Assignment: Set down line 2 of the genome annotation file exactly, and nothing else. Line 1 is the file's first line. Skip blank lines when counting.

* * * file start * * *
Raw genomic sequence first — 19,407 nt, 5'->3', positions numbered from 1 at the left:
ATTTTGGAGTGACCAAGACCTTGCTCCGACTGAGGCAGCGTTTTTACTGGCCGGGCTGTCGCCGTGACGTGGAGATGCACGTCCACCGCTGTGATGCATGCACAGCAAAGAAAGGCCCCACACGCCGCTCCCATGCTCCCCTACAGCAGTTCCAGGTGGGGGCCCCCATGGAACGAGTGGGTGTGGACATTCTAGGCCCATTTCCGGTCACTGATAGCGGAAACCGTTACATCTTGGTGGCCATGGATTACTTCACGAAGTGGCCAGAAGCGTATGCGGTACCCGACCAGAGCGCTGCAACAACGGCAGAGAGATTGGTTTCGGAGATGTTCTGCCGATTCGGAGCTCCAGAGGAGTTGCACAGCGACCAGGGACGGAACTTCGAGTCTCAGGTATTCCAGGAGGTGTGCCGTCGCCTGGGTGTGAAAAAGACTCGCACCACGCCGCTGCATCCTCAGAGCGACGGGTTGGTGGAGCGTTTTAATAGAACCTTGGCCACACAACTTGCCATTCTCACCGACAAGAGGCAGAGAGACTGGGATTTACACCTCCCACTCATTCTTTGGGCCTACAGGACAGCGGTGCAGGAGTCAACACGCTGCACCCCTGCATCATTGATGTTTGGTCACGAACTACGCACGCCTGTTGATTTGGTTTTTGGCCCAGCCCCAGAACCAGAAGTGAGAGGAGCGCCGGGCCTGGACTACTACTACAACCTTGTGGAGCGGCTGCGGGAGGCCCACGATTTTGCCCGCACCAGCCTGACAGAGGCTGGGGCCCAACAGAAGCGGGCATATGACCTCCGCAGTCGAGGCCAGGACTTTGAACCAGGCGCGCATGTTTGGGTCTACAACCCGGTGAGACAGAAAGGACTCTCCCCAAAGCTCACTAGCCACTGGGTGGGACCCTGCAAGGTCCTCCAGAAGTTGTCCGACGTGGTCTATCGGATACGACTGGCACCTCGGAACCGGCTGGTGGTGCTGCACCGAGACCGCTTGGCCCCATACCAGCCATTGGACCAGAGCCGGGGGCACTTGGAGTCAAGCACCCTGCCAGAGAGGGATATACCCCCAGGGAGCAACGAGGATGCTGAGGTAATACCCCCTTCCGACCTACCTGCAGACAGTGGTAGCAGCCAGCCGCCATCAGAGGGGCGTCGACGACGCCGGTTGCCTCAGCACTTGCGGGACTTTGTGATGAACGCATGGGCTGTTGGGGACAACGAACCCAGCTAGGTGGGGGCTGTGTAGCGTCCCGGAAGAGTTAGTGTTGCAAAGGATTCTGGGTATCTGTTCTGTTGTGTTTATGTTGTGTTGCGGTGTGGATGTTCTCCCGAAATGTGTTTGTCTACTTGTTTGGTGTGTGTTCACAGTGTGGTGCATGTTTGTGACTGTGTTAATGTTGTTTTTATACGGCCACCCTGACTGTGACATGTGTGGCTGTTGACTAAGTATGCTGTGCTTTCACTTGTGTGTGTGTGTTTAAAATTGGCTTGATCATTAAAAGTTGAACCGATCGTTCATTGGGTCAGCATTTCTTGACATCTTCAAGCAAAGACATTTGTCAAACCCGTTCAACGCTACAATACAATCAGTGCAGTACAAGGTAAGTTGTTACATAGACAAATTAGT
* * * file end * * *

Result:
ATTTTGGAGTGACCAAGACCTTGCTCCGACTGAGGCAGCGTTTTTACTGGCCGGGCTGTCGCCGTGACGTGGAGATGCACGTCCACCGCTGTGATGCATGCACAGCAAAGAAAGGCCCCACACGCCGCTCCCATGCTCCCCTACAGCAGTTCCAGGTGGGGGCCCCCATGGAACGAGTGGGTGTGGACATTCTAGGCCCATTTCCGGTCACTGATAGCGGAAACCGTTACATCTTGGTGGCCATGGATTACTTCACGAAGTGGCCAGAAGCGTATGCGGTACCCGACCAGAGCGCTGCAACAACGGCAGAGAGATTGGTTTCGGAGATGTTCTGCCGATTCGGAGCTCCAGAGGAGTTGCACAGCGACCAGGGACGGAACTTCGAGTCTCAGGTATTCCAGGAGGTGTGCCGTCGCCTGGGTGTGAAAAAGACTCGCACCACGCCGCTGCATCCTCAGAGCGACGGGTTGGTGGAGCGTTTTAATAGAACCTTGGCCACACAACTTGCCATTCTCACCGACAAGAGGCAGAGAGACTGGGATTTACACCTCCCACTCATTCTTTGGGCCTACAGGACAGCGGTGCAGGAGTCAACACGCTGCACCCCTGCATCATTGATGTTTGGTCACGAACTACGCACGCCTGTTGATTTGGTTTTTGGCCCAGCCCCAGAACCAGAAGTGAGAGGAGCGCCGGGCCTGGACTACTACTACAACCTTGTGGAGCGGCTGCGGGAGGCCCACGATTTTGCCCGCACCAGCCTGACAGAGGCTGGGGCCCAACAGAAGCGGGCATATGACCTCCGCAGTCGAGGCCAGGACTTTGAACCAGGCGCGCATGTTTGGGTCTACAACCCGGTGAGACAGAAAGGACTCTCCCCAAAGCTCACTAGCCACTGGGTGGGACCCTGCAAGGTCCTCCAGAAGTTGTCCGACGTGGTCTATCGGATACGACTGGCACCTCGGAACCGGCTGGTGGTGCTGCACCGAGACCGCTTGGCCCCATACCAGCCATTGGACCAGAGCCGGGGGCACTTGGAGTCAAGCACCCTGCCAGAGAGGGATATACCCCCAGGGAGCAACGAGGATGCTGAGGTAATACCCCCTTCCGACCTACCTGCAGACAGTGGTAGCAGCCAGCCGCCATCAGAGGGGCGTCGACGACGCCGGTTGCCTCAGCACTTGCGGGACTTTGTGATGAACGCATGGGCTGTTGGGGACAACGAACCCAGCTAGGTGGGGGCTGTGTAGCGTCCCGGAAGAGTTAGTGTTGCAAAGGATTCTGGGTATCTGTTCTGTTGTGTTTATGTTGTGTTGCGGTGTGGATGTTCTCCCGAAATGTGTTTGTCTACTTGTTTGGTGTGTGTTCACAGTGTGGTGCATGTTTGTGACTGTGTTAATGTTGTTTTTATACGGCCACCCTGACTGTGACATGTGTGGCTGTTGACTAAGTATGCTGTGCTTTCACTTGTGTGTGTGTGTTTAAAATTGGCTTGATCATTAAAAGTTGAACCGATCGTTCATTGGGTCAGCATTTCTTGACATCTTCAAGCAAAGACATTTGTCAAACCCGTTCAACGCTACAATACAATCAGTGCAGTACAAGGTAAGTTGTTACATAGACAAATTAGT